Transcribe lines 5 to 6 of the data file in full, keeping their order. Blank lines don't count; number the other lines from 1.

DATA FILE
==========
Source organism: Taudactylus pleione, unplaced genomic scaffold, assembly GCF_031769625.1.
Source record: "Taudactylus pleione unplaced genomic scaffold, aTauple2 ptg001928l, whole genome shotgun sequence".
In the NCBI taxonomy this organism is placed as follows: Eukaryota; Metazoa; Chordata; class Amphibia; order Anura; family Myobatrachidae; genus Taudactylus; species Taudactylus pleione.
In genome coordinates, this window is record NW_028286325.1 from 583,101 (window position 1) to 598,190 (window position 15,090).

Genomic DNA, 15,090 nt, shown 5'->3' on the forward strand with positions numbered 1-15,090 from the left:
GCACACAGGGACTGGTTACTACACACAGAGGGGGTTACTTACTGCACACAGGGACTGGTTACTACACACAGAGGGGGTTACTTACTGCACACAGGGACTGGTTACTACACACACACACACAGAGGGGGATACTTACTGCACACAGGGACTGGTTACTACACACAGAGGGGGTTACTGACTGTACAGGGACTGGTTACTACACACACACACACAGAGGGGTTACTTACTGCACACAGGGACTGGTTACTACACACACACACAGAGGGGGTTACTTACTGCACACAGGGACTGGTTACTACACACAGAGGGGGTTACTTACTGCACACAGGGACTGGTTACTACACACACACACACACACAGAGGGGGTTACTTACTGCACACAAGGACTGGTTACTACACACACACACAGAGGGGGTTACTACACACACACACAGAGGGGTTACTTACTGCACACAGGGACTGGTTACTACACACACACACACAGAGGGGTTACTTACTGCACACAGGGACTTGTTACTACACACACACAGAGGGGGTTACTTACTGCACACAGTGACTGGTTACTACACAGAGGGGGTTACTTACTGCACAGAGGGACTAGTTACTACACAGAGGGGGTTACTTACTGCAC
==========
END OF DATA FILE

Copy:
Genomic DNA, 15,090 nt, shown 5'->3' on the forward strand with positions numbered 1-15,090 from the left:
GCACACAGGGACTGGTTACTACACACAGAGGGGGTTACTTACTGCACACAGGGACTGGTTACTACACACAGAGGGGGTTACTTACTGCACACAGGGACTGGTTACTACACACACACACACAGAGGGGGATACTTACTGCACACAGGGACTGGTTACTACACACAGAGGGGGTTACTGACTGTACAGGGACTGGTTACTACACACACACACACAGAGGGGTTACTTACTGCACACAGGGACTGGTTACTACACACACACACAGAGGGGGTTACTTACTGCACACAGGGACTGGTTACTACACACAGAGGGGGTTACTTACTGCACACAGGGACTGGTTACTACACACACACACACACACAGAGGGGGTTACTTACTGCACACAAGGACTGGTTACTACACACACACACAGAGGGGGTTACTACACACACACACAGAGGGGTTACTTACTGCACACAGGGACTGGTTACTACACACACACACACAGAGGGGTTACTTACTGCACACAGGGACTTGTTACTACACACACACAGAGGGGGTTACTTACTGCACACAGTGACTGGTTACTACACAGAGGGGGTTACTTACTGCACAGAGGGACTAGTTACTACACAGAGGGGGTTACTTACTGCAC